Trust has always been a somewhat nebulous concept; is it won, found, earned, or given? Is it up to one person to prove they can be trusted or is it up to us to willingly place our trust in someone based on our best knowledge of their character and competence?
While trust can feel complex and hard to quantify, the value of trust in communities and workplaces is extremely high. Stephen M.R. Covey wrote:
“Think about it this way: When trust is low, in a company or in a relationship, it places a hidden "tax" on every transaction: every communication, every interaction, every strategy, every decision is taxed, bringing speed down and sending costs up. My experience is that significant distrust doubles the cost of doing business and triples the time it takes to get things done.”
In the arena of higher education, trust has the ability to make a huge impact for everyone from administration down to individual students. When colleges and universities invest in teaching their students the value of trust, remove barriers to trust, and model an inclusive culture, they are truly doing their part to prepare students for successful careers.
Why We Talk and Teach About Trust
Studies and retrospectives can teach us a lot about what the value of trust really is. Trust is what helps organizations successfully navigate difficult situations — we’ve all had plenty of practice in the last few years. Companies and higher education organizations both rely on the trust that their employees, faculty, and students have in their intentions and capabilities. Investing in building trust during the good times essentially gives organizations the trust capital they need to weather the rough patches.
Harvard Business Publishing author Dr. Alicia Burns EdD points out that schools and teachers can start cultivating trust with their students before classes even begin, and that there is long-term value in this:
“...there are many similarities between what we ask of our students and what a manager might ask of their employees—attend regularly, engage with the material, ask for clarity when you don’t understand something, try your best, and perform well.”
When higher education builds these habits in students early they are more likely to keep those habits during their careers, bringing a valuable soft skill that employers are actively looking for in new hires.
Breaking Silos and Building Trust
As with many other socioeconomic factors, there is a quantifiable gap in trust levels among college students. The Indiana University Center for Postsecondary Research published a study that had several important findings specific to “College Trust” which included how students felt about trust in their professors and faculty:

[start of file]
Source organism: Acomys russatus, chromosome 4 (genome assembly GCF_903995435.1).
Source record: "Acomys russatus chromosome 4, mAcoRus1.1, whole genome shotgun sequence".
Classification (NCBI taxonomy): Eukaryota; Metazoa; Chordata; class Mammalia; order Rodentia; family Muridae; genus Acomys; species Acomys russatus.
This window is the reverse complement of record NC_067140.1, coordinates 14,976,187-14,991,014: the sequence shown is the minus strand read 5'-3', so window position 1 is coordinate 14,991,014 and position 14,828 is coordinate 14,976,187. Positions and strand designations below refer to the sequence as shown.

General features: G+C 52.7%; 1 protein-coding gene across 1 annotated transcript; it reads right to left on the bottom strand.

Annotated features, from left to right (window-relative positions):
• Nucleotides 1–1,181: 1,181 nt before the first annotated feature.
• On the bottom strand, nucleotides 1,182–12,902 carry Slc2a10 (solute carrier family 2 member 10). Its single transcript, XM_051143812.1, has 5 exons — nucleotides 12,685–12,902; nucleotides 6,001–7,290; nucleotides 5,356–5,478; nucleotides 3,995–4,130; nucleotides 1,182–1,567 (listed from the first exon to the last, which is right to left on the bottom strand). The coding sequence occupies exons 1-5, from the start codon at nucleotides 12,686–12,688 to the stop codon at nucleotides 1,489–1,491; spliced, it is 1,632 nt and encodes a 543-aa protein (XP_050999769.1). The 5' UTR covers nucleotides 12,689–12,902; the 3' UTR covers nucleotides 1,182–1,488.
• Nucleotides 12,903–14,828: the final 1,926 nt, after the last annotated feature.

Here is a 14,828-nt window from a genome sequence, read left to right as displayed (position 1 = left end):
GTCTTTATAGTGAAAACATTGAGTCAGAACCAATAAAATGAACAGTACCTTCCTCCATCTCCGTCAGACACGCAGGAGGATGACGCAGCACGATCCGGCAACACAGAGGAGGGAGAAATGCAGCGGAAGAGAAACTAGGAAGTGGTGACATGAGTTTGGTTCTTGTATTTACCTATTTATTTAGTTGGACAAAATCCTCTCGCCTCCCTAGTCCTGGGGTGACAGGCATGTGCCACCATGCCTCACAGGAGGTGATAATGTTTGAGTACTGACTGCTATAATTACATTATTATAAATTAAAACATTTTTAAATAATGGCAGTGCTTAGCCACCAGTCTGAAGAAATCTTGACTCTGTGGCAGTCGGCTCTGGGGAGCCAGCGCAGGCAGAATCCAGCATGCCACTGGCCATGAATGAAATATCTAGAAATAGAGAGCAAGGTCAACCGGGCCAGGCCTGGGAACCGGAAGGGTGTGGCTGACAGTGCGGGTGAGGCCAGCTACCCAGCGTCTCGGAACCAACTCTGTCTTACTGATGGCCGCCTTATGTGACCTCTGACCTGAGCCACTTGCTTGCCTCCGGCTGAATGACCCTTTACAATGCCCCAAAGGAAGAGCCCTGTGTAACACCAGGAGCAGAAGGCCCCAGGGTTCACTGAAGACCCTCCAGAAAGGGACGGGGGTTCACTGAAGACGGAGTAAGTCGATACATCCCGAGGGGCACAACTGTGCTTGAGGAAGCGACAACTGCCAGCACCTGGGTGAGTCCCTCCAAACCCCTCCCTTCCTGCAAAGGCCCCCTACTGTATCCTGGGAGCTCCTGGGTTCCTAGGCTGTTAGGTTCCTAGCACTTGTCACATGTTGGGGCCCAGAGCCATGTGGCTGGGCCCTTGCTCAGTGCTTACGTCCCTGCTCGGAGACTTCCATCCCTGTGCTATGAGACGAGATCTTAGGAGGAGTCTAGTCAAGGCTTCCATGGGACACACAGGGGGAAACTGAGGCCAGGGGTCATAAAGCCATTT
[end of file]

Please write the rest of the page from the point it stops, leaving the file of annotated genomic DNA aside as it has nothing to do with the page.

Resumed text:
Students of color (with the exception of Asian students) had substantially lower trust in their colleges
Students with one or more disabilities also reported lower levels of trust in their colleges
Researchers noted that students of color trusted their academic advisors and faculty members the most, giving educators a unique opportunity to bridge the trust gap and cultivate trust with these students. They also observed that trust correlates strongly with students’ sense of belonging on campus, which means that proactive efforts to build campus culture and inclusivity will also positively impact trust levels among students.
Modeling Trust in Higher Education
EdSurge.com interviewed a group of college presidents to ask them how to build lasting trust – even in times of crisis. Their recommendations can help higher education institutions lead by example, showing their students how trust looks on both sides of a relationship. Their recommendations included:
- Build up your “trust capital” before the crisis. By setting examples of transparency, communication, community, and collaboration higher ed can show that they are trustworthy.
- Know your values. You should be able to clearly state your values and you should always stick to them. This tells students that you will always behave the same way, in good times or bad, and teaches them to be just as resilient in maintaining their integrity.
- Always be truthful. Trusting environments are critical for radical candor — the act of always being constructively and respectfully truthful. Live up to your values and be honest about shortcomings.
- Remove barriers to communication. Leaders and teachers should work to actively engage with their faculty, staff, and students. Empathetically meet them where they are, remove barriers as you are able, and provide all the information you can.
Trust is one of FranklinCovey’s most popular course topics, for good reason. Whether you’re ready for Leading at the Speed of Trust or you want to focus on trust as part of your work with students through LeaderU, we are dedicated to helping colleges and universities develop the kind of trust that builds incredible leaders. Contact us to learn more.